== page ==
Monthly Archives: April 2017

Out of a Far Country

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This book combines two stories into one.

Chris (the son) — He is gay, that’s not cool by his Asian American parents. There is a nasty blow up. He moves out, gets into the gay club party scene, discovers drugs, excels at selling them. Life is perfect for him, money, power, drugs, gay sex and complete acceptance. All of that ends, with an arrest, incarceration and an HIV diagnosis. In prison he finds a Bible in a trash can, reads it, and accepts Jesus as his saviour.  He also finds a man to help him grow in his new found faith. The man tells Chris to become a minister when he gets out of prison. At first this idea sounds preposterous, but Chris’ prison ministry grows and he wonders if maybe…but what about the whole gay thing? The chaplain at the prison says “not a problem” and gives Chris a book teaching that Christianity was for gay love and not against it. However, the more Chris studied his Bible the more he discovered the opposite to be true. The chaplains book ended up in the trash can.

Chris did get out of prison and he did become an internationally respected conference speaker, and theology professor at a Christian university. In fact, I purchased his book at a conference he recently spoke at. From all points he seems to be doing well. He is reconciled to his family, he has joy and a transcendent purpose now. But what about his same sex attraction? Christopher will tell you that he remains gay, however, he has become content to resist those attractions and remain celibate. He believes that celibacy is a legitimate option for human beings and that he as a person is in no way incomplete, unfulfilled or somehow deficient just because he is not sexually active. His allegiance to Jesus and God’s Word have led him to deny himself in this area. Self denial, of course, is a major tenet of Christianity so he doesn’t feel as though he is different than any other Christian.  Chris thinks it’s unhelpful and unhealthy for humans to be identified primarily by their sexual orientation. Chris does not want his identity to be “homosexual” or “heterosexual” His identity is that he is a child of God. He is also emphatic that singleness is not a curse or a burden. There is only one thing Chris can’t live without, that is God. Everything else can go. For so many years, Chris was a prisoner to his need for popularity, dance music, sex and drugs. Liberation came when he tore those idols down and began to follow the God who is love. Ironically, true freedom came for Chris while he was in prison.

Angela (the mom) — She is Chinese, locked into an honour/shame culture. The ultimate shame was Chris’ coming out. That despair combined with a lifeless marriage brought Angela to the brink of suicide, but she did not go through with it. Instead, by means of a series of incredible providences she discovered Jesus. Her life changed. Now, because of Jesus she could forgive her husband, because of Jesus she could love her son regardless of his attractions or his actions. Before Jesus, Angela manipulated her husband and children through guilt, shame and “drama” now as she oriented her life around Jesus, she began to practice sacrificial love instead. Her husband was compelled by the change and became a Christian as well. With healing on the home front, Angela set to work in prayer and love for her son whose life was clearly spiralling out of control. Chris was very hard on his parents when he was doing and dealing drugs, but Angela relentlessly stuck to her plan of love and prayer. Eventually Chris came to the same faith that had changed her life so much. Now she serves as his travel and ministry partner.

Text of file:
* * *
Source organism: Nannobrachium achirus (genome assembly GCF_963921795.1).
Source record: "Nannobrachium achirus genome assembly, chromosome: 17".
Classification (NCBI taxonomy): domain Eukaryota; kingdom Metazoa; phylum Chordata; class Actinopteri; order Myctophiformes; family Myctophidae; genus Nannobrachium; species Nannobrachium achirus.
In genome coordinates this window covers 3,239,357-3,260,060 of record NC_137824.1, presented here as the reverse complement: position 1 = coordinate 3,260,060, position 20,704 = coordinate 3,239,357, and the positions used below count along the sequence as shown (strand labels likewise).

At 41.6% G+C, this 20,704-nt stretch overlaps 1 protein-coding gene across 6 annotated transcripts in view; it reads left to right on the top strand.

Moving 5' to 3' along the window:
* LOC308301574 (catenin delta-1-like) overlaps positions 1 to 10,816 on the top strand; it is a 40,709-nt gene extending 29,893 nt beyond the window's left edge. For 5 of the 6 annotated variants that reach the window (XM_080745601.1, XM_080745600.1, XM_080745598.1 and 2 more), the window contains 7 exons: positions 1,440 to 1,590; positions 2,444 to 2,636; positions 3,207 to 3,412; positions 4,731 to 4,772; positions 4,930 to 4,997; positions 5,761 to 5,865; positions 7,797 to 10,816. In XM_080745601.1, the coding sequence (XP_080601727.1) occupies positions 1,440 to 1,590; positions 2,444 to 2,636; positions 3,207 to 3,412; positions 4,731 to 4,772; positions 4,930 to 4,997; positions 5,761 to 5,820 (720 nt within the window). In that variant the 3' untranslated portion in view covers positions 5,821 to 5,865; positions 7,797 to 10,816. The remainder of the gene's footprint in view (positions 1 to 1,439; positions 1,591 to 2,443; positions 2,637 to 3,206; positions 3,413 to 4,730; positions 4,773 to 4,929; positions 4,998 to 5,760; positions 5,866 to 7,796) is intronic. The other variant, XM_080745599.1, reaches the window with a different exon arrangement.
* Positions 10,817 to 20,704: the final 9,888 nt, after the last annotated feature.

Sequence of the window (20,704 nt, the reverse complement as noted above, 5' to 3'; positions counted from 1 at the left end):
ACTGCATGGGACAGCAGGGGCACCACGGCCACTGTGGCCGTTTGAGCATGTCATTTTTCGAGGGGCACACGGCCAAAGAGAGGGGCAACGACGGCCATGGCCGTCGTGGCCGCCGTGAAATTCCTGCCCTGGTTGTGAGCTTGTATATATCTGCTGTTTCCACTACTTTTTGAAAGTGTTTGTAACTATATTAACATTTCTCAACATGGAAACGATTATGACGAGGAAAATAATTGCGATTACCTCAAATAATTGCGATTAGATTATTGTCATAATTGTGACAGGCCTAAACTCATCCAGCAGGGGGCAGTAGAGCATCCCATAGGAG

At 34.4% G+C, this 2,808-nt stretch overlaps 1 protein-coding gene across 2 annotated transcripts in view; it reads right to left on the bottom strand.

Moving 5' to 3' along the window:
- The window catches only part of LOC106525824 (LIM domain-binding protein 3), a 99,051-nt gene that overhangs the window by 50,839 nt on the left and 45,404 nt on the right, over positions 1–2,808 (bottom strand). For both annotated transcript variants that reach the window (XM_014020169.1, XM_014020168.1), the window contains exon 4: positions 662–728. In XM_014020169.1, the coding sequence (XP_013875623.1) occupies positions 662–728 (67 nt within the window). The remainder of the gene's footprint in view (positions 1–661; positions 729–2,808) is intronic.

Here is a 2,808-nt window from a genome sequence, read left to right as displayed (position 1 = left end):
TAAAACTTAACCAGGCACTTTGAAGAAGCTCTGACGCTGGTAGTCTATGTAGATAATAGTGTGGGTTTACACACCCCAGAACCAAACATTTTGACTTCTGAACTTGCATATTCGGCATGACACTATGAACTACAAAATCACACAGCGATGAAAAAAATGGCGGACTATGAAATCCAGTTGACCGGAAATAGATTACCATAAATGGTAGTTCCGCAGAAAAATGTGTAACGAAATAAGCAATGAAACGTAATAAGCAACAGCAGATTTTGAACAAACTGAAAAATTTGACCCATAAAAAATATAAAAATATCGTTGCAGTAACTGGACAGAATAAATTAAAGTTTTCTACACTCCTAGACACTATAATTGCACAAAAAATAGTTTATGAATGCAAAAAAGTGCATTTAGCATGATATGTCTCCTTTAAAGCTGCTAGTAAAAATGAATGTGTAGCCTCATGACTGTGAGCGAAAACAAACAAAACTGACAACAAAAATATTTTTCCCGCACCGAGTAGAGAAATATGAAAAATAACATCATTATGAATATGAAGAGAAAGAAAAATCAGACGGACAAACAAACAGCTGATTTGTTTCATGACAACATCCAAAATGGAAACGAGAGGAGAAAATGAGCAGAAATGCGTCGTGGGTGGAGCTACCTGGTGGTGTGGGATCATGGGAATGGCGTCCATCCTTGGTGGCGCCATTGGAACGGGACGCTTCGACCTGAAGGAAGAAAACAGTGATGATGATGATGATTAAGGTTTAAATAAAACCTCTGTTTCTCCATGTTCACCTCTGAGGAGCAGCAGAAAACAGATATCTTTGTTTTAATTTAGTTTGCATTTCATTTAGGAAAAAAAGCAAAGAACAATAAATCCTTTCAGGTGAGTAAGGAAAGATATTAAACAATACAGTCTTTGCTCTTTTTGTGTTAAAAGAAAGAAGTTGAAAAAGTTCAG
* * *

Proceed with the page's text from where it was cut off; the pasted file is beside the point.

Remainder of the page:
What did I learn? 

  1. I think Chris is right on when he questions our cultures assumption that a healthy and fulfilled life must have sex in it.
  2. A lot about the gay clubbing/party lifestyle, drugs, and prison life. Probably more than I wanted to know.
  3. The power of a faithful passionate prayer life. Angela’s story helps us see that prayer is not a pointless exercise rather it’s a vital means through which God draws people to himself.
  4. Singleness is not a curse, it’s a gift.
  5. Even though, Chris enjoyed the power, popularity, and exhilaration of his pre-Christian lifestyle, it all came at an increasingly terrible cost. Life was solely focused on himself, his needs, his wants, his attractions. This self focus made it impossible for any real relationships to last. This natural turn inward that we all have actually shrivels up our lives. In the end Chris turned his allegiance from himself to Jesus. This shift in devotion liberated Chris to serve Jesus by loving and serving others above himself. The result for Chris has been the exponential growth of joy, peace, and purpose in his life, the abundance of which far exceeds any benefits his previous life afforded him.

The Subtle Sin of Selfish Ambition

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If you are bitterly jealous and there is selfish ambition in your heart, don’t cover up the truth with boasting and lying. For jealousy and selfishness are not God’s kind of wisdom. Such things are earthly, unspiritual, and demonic. For wherever there is jealousy and selfish ambition, there you will find disorder and evil of every kind. But the wisdom from above is first of all pure. It is also peace loving, gentle at all times, and willing to yield to others. (James 3:14-17)